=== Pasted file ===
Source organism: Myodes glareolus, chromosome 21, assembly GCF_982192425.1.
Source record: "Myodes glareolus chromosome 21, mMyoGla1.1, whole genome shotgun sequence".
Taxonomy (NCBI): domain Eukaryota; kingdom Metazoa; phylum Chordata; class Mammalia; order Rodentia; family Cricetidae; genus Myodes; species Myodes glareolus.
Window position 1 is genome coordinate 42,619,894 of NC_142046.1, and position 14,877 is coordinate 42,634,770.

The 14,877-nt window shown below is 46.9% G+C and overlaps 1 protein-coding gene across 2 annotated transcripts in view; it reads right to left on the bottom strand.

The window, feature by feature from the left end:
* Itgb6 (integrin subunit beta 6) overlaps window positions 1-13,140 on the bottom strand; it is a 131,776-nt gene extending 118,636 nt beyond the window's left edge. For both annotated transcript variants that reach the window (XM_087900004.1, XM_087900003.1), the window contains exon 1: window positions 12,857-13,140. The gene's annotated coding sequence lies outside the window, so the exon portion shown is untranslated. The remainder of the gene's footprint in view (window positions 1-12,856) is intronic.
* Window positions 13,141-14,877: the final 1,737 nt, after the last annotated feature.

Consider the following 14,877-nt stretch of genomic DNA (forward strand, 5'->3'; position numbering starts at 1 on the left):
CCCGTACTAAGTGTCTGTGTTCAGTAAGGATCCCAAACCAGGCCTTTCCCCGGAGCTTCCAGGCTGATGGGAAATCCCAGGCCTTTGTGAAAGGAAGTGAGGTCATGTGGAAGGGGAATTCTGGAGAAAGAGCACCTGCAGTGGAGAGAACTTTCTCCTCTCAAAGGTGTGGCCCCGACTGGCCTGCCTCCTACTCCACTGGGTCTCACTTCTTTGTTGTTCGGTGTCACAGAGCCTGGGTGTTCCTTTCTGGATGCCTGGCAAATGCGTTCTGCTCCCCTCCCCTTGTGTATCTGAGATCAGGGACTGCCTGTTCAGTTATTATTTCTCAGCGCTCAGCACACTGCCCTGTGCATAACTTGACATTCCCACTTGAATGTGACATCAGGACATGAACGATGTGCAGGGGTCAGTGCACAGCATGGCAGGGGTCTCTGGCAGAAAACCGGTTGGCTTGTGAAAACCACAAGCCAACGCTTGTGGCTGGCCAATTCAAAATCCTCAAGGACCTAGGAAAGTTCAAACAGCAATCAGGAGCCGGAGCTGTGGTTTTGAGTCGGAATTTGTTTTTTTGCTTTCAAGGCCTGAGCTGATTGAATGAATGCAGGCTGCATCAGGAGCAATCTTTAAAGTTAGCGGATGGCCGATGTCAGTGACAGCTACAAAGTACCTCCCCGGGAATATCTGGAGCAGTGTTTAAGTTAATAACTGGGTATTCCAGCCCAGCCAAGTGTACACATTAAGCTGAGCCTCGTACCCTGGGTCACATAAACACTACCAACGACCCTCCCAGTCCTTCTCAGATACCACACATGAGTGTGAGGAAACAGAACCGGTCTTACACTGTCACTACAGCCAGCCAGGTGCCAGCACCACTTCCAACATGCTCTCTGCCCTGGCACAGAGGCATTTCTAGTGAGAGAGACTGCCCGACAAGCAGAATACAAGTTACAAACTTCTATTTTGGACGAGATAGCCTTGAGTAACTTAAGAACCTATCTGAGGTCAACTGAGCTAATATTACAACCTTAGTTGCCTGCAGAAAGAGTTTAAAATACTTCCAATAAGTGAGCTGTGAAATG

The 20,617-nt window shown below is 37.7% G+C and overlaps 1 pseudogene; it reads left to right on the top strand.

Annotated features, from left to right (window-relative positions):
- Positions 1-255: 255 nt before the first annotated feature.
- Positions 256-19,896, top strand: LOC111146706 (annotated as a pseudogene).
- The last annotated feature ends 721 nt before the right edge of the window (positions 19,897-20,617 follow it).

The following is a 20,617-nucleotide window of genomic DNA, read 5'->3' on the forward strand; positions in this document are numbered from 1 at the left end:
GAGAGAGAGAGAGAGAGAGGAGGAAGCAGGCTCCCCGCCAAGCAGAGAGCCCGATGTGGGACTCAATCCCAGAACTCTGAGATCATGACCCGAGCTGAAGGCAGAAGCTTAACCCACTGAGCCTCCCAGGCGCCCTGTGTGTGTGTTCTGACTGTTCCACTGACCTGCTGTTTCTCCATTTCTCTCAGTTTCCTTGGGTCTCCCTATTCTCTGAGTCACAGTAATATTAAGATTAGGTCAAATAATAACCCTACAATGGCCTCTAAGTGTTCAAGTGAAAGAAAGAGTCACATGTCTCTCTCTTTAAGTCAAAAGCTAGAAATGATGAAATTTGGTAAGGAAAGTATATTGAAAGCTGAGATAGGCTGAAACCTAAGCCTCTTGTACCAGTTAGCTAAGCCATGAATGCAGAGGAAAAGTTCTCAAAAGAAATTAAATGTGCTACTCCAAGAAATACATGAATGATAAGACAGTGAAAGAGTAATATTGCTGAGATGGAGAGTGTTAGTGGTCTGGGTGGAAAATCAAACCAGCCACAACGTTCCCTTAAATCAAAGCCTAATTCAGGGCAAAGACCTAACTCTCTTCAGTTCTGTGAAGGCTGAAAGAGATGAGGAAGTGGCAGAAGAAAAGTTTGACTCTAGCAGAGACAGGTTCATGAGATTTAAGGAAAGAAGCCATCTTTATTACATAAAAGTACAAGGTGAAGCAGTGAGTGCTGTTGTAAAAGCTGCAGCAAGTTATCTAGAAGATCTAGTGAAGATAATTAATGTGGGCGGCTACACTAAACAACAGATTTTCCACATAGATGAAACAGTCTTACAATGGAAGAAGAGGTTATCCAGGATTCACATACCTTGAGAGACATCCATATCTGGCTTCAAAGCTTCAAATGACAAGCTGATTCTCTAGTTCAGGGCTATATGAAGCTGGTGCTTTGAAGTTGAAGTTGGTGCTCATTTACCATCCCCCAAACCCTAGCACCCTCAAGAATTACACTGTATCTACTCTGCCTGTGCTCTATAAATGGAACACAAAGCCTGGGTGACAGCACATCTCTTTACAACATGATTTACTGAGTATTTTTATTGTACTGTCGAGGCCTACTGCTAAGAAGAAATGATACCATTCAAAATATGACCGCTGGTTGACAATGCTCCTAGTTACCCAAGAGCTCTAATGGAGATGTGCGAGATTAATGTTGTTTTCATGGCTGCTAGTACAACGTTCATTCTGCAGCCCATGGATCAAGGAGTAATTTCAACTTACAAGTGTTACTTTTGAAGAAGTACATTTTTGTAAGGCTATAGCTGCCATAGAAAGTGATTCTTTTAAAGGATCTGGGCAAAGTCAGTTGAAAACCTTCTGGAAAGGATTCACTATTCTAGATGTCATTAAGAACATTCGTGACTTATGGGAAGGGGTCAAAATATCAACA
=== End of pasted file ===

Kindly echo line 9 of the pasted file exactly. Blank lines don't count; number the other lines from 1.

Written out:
Consider the following 14,877-nt stretch of genomic DNA (forward strand, 5'->3'; position numbering starts at 1 on the left):